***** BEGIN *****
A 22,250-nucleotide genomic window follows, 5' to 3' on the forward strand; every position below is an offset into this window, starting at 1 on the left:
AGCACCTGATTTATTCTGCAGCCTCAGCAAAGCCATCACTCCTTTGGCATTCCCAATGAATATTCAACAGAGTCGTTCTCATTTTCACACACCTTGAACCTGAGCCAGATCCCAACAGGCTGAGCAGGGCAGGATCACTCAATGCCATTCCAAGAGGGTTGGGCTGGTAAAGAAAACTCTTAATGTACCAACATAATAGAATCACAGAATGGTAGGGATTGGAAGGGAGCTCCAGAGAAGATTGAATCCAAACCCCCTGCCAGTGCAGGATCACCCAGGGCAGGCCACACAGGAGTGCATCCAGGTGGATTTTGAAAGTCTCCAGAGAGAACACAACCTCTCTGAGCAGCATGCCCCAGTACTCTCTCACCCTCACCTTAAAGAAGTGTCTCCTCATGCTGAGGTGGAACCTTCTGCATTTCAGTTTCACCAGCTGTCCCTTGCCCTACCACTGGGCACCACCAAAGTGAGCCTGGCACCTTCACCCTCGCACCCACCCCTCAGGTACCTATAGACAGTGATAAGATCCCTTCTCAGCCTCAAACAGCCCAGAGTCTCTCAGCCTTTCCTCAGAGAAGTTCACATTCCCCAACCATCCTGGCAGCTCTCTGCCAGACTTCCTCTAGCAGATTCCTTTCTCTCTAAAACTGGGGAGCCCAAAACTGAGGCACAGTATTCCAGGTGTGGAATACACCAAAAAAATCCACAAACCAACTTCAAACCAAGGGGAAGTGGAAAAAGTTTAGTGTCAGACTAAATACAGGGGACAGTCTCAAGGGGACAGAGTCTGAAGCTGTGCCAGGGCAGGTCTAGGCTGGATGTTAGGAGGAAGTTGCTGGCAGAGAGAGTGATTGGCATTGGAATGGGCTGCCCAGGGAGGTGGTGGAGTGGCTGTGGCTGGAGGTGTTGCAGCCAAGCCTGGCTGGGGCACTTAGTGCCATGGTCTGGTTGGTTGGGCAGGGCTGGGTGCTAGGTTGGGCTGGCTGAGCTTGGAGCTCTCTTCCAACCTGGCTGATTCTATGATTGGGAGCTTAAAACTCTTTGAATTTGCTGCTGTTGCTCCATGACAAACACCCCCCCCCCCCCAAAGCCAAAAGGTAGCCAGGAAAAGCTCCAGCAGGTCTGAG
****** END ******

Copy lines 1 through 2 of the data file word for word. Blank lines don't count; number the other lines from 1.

A 22,250-nucleotide genomic window follows, 5' to 3' on the forward strand; every position below is an offset into this window, starting at 1 on the left:
AGCACCTGATTTATTCTGCAGCCTCAGCAAAGCCATCACTCCTTTGGCATTCCCAATGAATATTCAACAGAGTCGTTCTCATTTTCACACACCTTGAACCTGAGCCAGATCCCAACAGGCTGAGCAGGGCAGGATCACTCAATGCCATTCCAAGAGGGTTGGGCTGGTAAAGAAAACTCTTAATGTACCAACATAATAGAATCACAGAATGGTAGGGATTGGAAGGGAGCTCCAGAGAAGATTGAATCCAAACCCCCTGCCAGTGCAGGATCACCCAGGGCAGGCCACACAGGAGTGCATCCAGGTGGATTTTGAAAGTCTCCAGAGAGAACACAACCTCTCTGAGCAGCATGCCCCAGTACTCTCTCACCCTCACCTTAAAGAAGTGTCTCCTCATGCTGAGGTGGAACCTTCTGCATTTCAGTTTCACCAGCTGTCCCTTGCCCTACCACTGGGCACCACCAAAGTGAGCCTGGCACCTTCACCCTCGCACCCACCCCTCAGGTACCTATAGACAGTGATAAGATCCCTTCTCAGCCTCAAACAGCCCAGAGTCTCTCAGCCTTTCCTCAGAGAAGTTCACATTCCCCAACCATCCTGGCAGCTCTCTGCCAGACTTCCTCTAGCAGATTCCTTTCTCTCTAAAACTGGGGAGCCCAAAACTGAGGCACAGTATTCCAGGTGTGGAATACACCAAAAAAATCCACAAACCAACTTCAAACCAAGGGGAAGTGGAAAAAGTTTAGTGTCAGACTAAATACAGGGGACAGTCTCAAGGGGACAGAGTCTGAAGCTGTGCCAGGGCAGGTCTAGGCTGGATGTTAGGAGGAAGTTGCTGGCAGAGAGAGTGATTGGCATTGGAATGGGCTGCCCAGGGAGGTGGTGGAGTGGCTGTGGCTGGAGGTGTTGCAGCCAAGCCTGGCTGGGGCACTTAGTGCCATGGTCTGGTTGGTTGGGCAGGGCTGGGTGCTAGGTTGGGCTGGCTGAGCTTGGAGCTCTCTTCCAACCTGGCTGATTCTATGATTGGGAGCTTAAAACTCTTTGAATTTGCTGCTGTTGCTCCATGACAAACACCCCCCCCCCCCCAAAGCCAAAAGGTAGCCAGGAAAAGCTCCAGCAGGTCTGAG